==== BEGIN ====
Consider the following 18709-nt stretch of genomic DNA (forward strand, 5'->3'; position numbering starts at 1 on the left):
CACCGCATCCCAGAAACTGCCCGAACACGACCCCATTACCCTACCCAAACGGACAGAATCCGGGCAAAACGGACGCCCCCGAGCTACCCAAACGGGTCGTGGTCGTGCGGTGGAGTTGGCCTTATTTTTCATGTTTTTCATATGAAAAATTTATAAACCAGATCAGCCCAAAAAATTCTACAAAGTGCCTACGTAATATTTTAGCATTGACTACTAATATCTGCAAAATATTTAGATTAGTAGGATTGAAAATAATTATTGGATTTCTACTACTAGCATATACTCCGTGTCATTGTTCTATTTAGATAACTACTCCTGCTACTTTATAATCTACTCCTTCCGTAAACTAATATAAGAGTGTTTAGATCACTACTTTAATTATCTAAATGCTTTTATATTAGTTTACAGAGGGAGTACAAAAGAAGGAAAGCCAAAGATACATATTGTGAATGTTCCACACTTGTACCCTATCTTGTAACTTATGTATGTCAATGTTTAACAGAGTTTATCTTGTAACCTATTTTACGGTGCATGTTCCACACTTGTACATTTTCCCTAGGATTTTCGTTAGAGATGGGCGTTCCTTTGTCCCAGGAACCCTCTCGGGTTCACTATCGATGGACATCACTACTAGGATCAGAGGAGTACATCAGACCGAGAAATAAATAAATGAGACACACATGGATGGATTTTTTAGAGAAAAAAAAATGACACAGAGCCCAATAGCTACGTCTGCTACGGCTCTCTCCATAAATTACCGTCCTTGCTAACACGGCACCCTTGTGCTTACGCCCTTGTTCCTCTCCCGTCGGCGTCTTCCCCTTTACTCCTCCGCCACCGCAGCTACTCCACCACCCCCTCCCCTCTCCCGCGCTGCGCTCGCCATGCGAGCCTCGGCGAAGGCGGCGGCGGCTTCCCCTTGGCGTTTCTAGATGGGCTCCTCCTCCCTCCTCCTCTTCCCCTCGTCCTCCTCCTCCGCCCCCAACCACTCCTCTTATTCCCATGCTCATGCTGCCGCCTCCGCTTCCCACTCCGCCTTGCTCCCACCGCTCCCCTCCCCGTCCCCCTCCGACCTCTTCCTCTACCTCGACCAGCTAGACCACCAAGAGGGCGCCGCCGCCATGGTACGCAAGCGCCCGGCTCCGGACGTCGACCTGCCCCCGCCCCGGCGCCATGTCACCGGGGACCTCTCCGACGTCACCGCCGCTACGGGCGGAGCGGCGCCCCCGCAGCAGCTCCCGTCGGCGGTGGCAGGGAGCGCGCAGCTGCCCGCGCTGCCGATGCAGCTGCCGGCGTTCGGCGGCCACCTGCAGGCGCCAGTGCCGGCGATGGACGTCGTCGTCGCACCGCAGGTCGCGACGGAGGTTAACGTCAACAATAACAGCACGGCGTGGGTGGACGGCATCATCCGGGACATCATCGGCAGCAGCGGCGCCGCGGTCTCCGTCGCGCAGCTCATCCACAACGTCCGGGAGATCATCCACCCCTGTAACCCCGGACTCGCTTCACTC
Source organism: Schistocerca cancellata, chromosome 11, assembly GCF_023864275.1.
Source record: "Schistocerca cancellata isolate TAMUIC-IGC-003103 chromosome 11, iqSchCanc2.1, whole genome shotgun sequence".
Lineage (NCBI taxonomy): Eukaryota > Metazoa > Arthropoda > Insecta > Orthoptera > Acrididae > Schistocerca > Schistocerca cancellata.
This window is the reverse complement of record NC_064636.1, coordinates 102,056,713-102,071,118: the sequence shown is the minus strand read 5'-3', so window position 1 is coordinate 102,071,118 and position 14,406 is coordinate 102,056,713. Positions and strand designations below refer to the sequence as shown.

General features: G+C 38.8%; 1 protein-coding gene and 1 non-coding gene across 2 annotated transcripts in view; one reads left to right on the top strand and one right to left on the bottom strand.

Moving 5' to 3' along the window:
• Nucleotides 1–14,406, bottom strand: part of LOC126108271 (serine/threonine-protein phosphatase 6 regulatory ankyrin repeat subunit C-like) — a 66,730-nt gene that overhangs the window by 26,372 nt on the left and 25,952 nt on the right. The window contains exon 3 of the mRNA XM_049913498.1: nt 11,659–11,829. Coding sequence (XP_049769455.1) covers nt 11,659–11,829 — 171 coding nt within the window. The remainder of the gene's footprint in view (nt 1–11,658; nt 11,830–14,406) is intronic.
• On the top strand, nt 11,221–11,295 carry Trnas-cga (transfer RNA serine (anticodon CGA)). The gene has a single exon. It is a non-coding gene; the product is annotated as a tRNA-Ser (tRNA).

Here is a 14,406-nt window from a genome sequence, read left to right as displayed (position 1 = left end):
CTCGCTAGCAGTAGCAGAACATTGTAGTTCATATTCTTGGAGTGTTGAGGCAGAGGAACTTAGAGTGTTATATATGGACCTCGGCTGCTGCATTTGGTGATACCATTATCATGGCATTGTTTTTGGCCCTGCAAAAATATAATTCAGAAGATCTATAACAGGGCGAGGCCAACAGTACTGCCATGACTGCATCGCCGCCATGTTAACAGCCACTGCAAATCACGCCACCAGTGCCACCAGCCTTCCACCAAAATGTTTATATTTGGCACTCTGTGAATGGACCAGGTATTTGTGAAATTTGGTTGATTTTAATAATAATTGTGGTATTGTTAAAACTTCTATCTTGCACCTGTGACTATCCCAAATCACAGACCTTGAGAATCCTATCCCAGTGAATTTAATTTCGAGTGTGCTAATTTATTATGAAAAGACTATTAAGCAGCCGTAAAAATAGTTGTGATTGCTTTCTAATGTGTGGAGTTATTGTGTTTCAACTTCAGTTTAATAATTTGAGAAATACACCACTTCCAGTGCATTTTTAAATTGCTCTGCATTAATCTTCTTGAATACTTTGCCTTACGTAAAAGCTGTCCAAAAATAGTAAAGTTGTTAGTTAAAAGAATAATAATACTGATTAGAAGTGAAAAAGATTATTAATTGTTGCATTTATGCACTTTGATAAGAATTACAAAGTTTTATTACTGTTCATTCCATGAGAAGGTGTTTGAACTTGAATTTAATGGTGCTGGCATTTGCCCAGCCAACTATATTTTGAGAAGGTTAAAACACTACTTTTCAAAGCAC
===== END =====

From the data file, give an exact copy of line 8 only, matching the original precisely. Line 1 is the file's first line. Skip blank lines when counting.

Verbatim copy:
Moving 5' to 3' along the window: